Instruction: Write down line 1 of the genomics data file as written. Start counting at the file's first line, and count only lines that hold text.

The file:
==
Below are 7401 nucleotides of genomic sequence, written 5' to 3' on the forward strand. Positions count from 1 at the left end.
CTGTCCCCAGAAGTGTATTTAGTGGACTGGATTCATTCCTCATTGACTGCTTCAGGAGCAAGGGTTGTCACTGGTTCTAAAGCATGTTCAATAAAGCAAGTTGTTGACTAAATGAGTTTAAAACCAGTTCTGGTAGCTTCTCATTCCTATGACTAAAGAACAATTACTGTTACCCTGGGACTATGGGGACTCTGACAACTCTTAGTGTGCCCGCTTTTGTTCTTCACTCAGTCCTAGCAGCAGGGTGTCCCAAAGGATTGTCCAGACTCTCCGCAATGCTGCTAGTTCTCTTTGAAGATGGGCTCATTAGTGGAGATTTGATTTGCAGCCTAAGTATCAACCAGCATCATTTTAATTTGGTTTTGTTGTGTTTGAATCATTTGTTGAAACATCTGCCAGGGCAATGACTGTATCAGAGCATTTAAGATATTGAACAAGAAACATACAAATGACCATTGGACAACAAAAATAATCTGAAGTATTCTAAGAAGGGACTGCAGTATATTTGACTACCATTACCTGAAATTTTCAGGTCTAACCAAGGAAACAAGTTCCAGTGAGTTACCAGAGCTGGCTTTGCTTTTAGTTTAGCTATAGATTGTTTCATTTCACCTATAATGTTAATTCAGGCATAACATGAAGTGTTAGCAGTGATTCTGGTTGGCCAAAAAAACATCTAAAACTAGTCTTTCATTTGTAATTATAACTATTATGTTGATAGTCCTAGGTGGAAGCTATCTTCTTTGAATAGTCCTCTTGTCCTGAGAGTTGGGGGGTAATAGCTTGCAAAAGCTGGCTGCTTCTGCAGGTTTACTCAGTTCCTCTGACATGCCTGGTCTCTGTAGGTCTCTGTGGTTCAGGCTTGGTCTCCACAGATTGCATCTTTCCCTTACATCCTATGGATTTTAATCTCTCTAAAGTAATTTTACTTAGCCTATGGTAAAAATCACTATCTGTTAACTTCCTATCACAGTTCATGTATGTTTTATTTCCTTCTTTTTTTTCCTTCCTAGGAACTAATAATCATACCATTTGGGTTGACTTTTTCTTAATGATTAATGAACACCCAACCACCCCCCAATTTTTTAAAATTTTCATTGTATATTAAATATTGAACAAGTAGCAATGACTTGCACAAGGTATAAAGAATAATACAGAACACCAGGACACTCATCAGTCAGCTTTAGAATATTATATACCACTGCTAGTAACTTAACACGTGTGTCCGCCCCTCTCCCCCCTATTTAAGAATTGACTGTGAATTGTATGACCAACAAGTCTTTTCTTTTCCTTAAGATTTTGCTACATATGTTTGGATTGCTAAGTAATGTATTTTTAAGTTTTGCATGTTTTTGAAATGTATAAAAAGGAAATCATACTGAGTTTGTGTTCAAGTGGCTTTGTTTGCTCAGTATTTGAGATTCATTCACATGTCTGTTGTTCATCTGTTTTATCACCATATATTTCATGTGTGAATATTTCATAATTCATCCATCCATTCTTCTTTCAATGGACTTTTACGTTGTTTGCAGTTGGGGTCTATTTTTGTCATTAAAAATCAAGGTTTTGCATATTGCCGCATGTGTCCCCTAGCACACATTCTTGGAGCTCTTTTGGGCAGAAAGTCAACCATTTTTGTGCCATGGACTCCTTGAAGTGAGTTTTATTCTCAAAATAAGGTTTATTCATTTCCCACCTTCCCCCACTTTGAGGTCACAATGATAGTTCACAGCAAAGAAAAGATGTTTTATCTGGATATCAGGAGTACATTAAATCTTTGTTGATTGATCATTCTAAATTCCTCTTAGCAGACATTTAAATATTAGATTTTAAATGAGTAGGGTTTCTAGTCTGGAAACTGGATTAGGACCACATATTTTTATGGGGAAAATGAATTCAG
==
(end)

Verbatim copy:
Below are 7401 nucleotides of genomic sequence, written 5' to 3' on the forward strand. Positions count from 1 at the left end.